The Official Blog of Author Tristan Vick
So... Pride and Prejudice and Zombies. Watched it.
Now, just to preface this mini review, I'm a huge fan of Jane Austen's novel. I've read Jane Austen's Pride & Prejudice seven times. It's the only novel I've loved enough to read that many times.
So you can imagine my trepidation going into this movie.
That said, the silliness of it, the originality of the zombie story itself and the zombie mythos, and the superb cast exceeded all my expectations. The stylishness of the film, the cinematography and the fight choreography were all excellent, in my estimation.
Although it takes extreme liberties with the characters from Austen's work, I found it amusing to see how certain story-lines were changed to fit around and incorporate the zombie apocalypse and pleasantly surprised by how original it all was. The zombie aspect, and the time period, reminded me more of the anime Attack on Titan than Pride and Prejudice actually.
Additionally, I liked the spin on the "smart zombie" styled zombie story. Usually I don't like "smart" zombies or "fast" zombies, and this had both, but they were used to great effect. I liked that the villain was a real villain and I liked the women saving the pretty men constantly throughout the film. When Jane Bennet jumps on Mr. Bingley toward the end of the film and saves him, then they share a kiss, I couldn't help but smile at the fun way in which the damsel saved the gentleman in distress. The strong feminism of Jane Austen's original novel comes out in a slightly different way in Seth Grahame-Smith's rendition. But it's surely no less enjoyable.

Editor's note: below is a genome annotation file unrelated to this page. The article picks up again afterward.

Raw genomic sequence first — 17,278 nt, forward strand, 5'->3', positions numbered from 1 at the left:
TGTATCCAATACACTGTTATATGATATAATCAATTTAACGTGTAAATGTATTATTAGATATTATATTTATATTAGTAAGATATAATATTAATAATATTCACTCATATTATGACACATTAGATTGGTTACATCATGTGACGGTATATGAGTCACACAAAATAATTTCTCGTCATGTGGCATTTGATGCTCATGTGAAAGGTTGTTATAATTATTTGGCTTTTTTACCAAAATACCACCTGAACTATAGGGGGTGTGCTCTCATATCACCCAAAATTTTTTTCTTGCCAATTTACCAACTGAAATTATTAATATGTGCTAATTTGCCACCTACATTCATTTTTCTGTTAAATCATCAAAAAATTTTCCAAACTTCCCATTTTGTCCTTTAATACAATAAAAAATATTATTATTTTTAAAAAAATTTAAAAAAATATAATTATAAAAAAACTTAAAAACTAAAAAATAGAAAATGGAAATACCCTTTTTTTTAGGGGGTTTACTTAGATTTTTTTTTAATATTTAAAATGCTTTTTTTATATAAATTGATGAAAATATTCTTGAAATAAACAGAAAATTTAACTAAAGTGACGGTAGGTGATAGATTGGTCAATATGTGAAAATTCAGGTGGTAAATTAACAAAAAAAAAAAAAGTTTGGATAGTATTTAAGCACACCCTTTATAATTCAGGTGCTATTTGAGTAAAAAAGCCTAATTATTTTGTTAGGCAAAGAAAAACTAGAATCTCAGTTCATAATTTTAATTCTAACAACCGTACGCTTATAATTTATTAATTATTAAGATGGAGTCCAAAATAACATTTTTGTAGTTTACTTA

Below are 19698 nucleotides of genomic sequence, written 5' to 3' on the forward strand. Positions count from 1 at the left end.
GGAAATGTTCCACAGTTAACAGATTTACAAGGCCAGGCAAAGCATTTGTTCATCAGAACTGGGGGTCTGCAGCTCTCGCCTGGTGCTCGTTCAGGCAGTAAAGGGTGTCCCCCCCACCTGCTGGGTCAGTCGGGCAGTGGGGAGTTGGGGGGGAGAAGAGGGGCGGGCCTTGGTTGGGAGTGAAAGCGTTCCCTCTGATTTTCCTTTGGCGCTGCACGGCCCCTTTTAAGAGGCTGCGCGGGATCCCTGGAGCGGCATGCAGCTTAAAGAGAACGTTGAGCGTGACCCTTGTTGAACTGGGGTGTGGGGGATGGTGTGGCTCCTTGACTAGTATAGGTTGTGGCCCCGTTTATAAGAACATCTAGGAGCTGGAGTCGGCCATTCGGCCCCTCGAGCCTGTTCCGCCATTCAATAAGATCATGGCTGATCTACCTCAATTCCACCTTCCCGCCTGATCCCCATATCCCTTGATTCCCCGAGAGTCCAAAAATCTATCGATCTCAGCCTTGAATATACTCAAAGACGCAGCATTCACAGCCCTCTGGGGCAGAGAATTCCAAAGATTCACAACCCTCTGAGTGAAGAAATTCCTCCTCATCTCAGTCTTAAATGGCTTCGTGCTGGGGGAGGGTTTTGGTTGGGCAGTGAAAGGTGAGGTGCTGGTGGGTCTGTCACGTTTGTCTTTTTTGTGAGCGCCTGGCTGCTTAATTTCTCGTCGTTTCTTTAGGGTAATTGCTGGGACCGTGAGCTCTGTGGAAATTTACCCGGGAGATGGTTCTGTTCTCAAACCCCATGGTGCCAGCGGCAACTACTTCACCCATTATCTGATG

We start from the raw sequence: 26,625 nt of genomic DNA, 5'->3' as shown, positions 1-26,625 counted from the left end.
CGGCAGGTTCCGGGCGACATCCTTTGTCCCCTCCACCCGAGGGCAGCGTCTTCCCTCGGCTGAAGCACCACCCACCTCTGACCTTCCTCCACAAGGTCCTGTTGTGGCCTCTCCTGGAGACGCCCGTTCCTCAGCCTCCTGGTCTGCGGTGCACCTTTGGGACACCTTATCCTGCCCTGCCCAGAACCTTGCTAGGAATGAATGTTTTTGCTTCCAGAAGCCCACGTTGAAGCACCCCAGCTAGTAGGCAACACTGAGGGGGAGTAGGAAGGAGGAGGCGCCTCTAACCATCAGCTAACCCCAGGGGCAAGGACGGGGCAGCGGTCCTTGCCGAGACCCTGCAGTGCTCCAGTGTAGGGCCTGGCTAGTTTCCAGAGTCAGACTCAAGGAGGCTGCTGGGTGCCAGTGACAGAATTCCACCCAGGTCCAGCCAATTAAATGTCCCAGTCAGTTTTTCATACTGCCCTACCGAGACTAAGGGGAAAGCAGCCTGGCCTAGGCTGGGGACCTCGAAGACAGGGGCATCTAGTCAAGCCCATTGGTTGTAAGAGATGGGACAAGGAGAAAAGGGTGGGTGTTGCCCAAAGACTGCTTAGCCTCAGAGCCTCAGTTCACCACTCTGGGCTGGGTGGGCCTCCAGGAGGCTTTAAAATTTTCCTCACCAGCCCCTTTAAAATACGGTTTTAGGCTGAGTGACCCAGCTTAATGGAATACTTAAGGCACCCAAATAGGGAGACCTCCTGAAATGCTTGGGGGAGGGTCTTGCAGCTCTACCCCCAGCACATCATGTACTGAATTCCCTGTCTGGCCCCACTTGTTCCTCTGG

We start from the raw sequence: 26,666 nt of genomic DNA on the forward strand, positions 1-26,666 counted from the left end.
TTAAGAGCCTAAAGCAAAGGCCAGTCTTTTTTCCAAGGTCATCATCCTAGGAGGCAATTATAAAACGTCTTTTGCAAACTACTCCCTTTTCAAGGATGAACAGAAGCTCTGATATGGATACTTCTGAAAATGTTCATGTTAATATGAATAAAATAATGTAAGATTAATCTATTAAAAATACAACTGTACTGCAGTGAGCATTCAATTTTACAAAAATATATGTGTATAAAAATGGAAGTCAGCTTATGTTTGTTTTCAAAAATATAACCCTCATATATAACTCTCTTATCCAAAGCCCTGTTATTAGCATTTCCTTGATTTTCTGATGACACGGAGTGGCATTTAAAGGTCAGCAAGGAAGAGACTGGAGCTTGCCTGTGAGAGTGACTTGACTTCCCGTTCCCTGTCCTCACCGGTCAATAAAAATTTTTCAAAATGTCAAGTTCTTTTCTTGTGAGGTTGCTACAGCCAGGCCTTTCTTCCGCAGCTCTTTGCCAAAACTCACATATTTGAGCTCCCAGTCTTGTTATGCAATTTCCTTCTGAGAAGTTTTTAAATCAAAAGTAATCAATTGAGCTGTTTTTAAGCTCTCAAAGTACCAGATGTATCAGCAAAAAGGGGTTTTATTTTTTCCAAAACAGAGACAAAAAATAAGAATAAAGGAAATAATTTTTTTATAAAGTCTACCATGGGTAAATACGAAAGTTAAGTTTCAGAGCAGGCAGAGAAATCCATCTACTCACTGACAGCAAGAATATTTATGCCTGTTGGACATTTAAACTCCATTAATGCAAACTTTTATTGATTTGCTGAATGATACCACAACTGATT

Although the film kept a serious tone throughout, the movie is so outlandish that you can enjoy it for what it is -- a fun, silly and certainly unrealistic zombie romp. Just like the World War Z film which far exceeded my expectations, this film did too. In more ways than one.
And although I still love the original source material more (of course I do), it's just that this movie was so well done, such brainless fun (to make a horrible pun), that I couldn't help but love it for what it was. And anyone who doesn't like it because it "ruined" one of their favorite books obviously are taking things wayyy too seriously. You don't compare a parody to an original and complain because the parody isn't an exact carbon copy of the original. That doesn't make any sense. Parodies are parodies for reasons that distinguish them from the original. That's how you have to judge it... as a parody. And it's a silly, fun, parody at that. I'd definitely recommend it to zombie fans and fans of well crafted cinema.
By day I am an educator and a cultural ambassador. By night I entertain notions of being a literary master. In reality I am just a family man and ordinary guy who works hard and loves writing just about as much as I love my family. Just about.